The Chrysler brand has had a difficult time in previous reliability surveys, but this year it registered the biggest gain, jumping 10 positions from last year. Even with the big gain it remains in the lower half of all 27 brands ranked by CR, but the general trend at Chrysler is up. Its new Pacifica minivan has average reliability, affected by some minor transmission issues, and overall the brand is greatly improved.  Other FCA brands – Jeep, Dodge and Ram – also registered gains, though the improvement did not push them into the top ranks. CR said Jeep seems to have worked out some of the transmission problems that plagued the early years of the Cherokee, but the Grand Cherokee and Renegade remain below average despite showing “marked improvement with these models each year.” The only Dodge model that did not have below-average reliability was the Grand Caravan, while the Charger and Challenger improved over last year, yet ranked below average. The Ram 1500 pickup improved to average, but the low standing of the 2500 and 3500 heavy-duty pickups keeps the brand near the bottom of the overall list.

Ram has domestic-manufacturer company at the lower reaches of the rankings.  GMC and Cadillac are at the bottom of Consumer Reports’ brand list. The much-touted GMC Acadia debuted with well-below-average reliability, and it has the dubious distinction of being among the 10 least-reliable new models. Aside from some infotainment issues in the Acadia, problems with drive system, power equipment, and climate system were also reported. Equally dismal for General Motors is the fact that all of luxury-brand Cadillac’s models had below-average reliability, including the new-for-2017 XT5 compact SUV that Cadillac hopes will become a volume-driver.

For GM, Buick was the lone bright spot among the brands, but after ranking third last year, it dropped five spots to eighth.  Its biggest “miss” was the redesigned LaCrosse large sedan, which debuted with reliability well-below average. The much-better-than-average reliability of the Encore crossover, and the better-than-average reliability of the Cascada convertible and Envision crossover enabled Buick to stay in the top 10.

Chevy presented a mixed bag, but lagged most major players. Its new Bolt electric car is Chevrolet’s most reliable model with above average reliability, but the Volt plug-in hybrid remains below average, and the Cruze compact, which debuted with well-above-average reliability last year, plunged to below average this time around.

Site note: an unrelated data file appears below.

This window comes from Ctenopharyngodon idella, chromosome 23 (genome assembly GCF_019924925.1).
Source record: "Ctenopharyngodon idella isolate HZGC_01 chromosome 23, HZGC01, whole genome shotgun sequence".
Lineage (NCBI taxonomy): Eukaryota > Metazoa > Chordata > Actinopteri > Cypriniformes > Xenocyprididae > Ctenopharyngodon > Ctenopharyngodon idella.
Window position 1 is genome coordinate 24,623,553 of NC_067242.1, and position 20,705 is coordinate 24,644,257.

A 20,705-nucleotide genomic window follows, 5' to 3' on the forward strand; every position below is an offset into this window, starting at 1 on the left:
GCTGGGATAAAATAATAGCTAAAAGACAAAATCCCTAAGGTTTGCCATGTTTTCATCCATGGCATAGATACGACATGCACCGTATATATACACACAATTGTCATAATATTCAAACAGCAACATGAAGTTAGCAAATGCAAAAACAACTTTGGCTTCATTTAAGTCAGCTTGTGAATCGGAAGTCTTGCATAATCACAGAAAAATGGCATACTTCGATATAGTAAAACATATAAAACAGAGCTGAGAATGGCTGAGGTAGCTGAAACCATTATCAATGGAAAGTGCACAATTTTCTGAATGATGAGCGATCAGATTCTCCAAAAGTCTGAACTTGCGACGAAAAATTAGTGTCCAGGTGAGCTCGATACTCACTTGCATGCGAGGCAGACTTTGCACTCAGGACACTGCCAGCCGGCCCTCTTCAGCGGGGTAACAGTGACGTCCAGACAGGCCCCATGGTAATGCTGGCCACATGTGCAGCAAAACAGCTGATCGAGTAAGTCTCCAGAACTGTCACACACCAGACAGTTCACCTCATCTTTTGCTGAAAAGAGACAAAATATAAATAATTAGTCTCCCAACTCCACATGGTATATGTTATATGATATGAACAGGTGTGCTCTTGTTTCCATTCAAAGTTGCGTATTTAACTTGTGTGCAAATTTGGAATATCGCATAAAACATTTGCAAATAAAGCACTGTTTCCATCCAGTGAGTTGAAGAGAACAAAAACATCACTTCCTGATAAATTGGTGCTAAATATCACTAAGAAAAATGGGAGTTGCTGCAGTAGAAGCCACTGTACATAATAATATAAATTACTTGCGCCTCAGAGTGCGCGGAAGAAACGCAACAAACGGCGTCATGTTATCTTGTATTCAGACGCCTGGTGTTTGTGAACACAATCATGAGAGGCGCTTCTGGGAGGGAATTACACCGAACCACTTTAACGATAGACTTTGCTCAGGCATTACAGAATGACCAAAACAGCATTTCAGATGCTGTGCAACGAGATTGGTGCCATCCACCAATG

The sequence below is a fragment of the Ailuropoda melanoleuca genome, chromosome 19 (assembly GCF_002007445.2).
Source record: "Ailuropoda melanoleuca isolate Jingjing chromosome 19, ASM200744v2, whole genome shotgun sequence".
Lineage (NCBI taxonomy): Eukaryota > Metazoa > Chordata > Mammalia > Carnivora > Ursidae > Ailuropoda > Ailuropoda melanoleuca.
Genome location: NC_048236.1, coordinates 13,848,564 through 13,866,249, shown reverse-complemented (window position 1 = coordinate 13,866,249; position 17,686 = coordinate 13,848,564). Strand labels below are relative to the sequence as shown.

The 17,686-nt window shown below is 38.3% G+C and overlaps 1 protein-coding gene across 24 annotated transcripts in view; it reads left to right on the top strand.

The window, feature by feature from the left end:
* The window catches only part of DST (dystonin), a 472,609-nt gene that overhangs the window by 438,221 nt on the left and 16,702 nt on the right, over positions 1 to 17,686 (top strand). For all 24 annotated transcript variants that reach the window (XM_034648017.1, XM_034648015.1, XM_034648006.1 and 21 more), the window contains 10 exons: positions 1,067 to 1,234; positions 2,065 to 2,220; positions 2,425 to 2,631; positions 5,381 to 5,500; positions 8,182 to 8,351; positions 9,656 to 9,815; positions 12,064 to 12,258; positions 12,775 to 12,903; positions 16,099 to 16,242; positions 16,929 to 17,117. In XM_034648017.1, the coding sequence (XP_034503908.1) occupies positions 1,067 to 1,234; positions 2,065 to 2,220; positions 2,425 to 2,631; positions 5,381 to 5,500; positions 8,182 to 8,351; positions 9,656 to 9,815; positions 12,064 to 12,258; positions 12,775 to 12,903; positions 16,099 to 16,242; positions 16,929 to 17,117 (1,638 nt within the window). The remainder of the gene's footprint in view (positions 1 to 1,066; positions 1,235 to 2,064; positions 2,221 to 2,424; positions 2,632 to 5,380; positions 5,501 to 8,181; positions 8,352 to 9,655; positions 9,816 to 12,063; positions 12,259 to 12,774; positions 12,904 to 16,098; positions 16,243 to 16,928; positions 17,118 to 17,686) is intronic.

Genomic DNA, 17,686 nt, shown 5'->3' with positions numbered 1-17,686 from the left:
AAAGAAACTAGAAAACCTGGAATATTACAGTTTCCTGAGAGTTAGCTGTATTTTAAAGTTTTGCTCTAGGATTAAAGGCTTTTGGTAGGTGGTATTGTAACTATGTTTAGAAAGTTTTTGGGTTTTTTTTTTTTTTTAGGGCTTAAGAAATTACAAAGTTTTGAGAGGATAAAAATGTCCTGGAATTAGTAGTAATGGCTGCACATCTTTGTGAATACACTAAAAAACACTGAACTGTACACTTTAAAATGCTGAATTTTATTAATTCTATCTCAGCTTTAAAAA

The third major domestic manufacturer, Ford, gained several spots in this year’s survey but ranks mid-pack at 15th. The mainstay F-150 pickup improved to average reliability, but the Focus and Fiesta small cars are still well below average with ongoing clutch and transmission problems.  Another somber note was that some respondents reported a few problems with the new Sync3 infotainment system in the Fusion midsize sedan. Ford had hoped Sync3 would cure its ongoing infotainment headaches.  Ford’s Lincoln luxury brand didn’t fare that well either.  Its MKZ sedan had average reliability, and the MKC and MKX crossover SUVs were below average.

Plagued by infotainment woes over the past couple of years, Honda has fallen from its perch as a top-echelon brand for reliability, but it improved by one spot this year, with all of its models having average or better reliability.  Serious improvement included solving the bugs with the Civic’s in-car electronics, and those enhancements were echoed in the redesigned-for-2017 CR-V, which in many ways is a tall Civic. But Honda’s luxury Acura brand took a nosedive this year, dropping to the bottom third of the brand rankings. While the RDX, which was last redesigned in 2013, is above average, the other Acuras were all below average.

As noted earlier, Kia continues to move forward positively in reliability, rising two spots to rank third overall. To demonstrate Kia’s efforts, the new Niro hybrid debuted as the most reliable new car in the entire survey. Kia’s lowest scoring model is the Sportage, which has average reliability. Subaru is another brand on the upswing. It gained five spots to rank sixth this year, despite the “below average” reliability of the redesigned Impreza compact.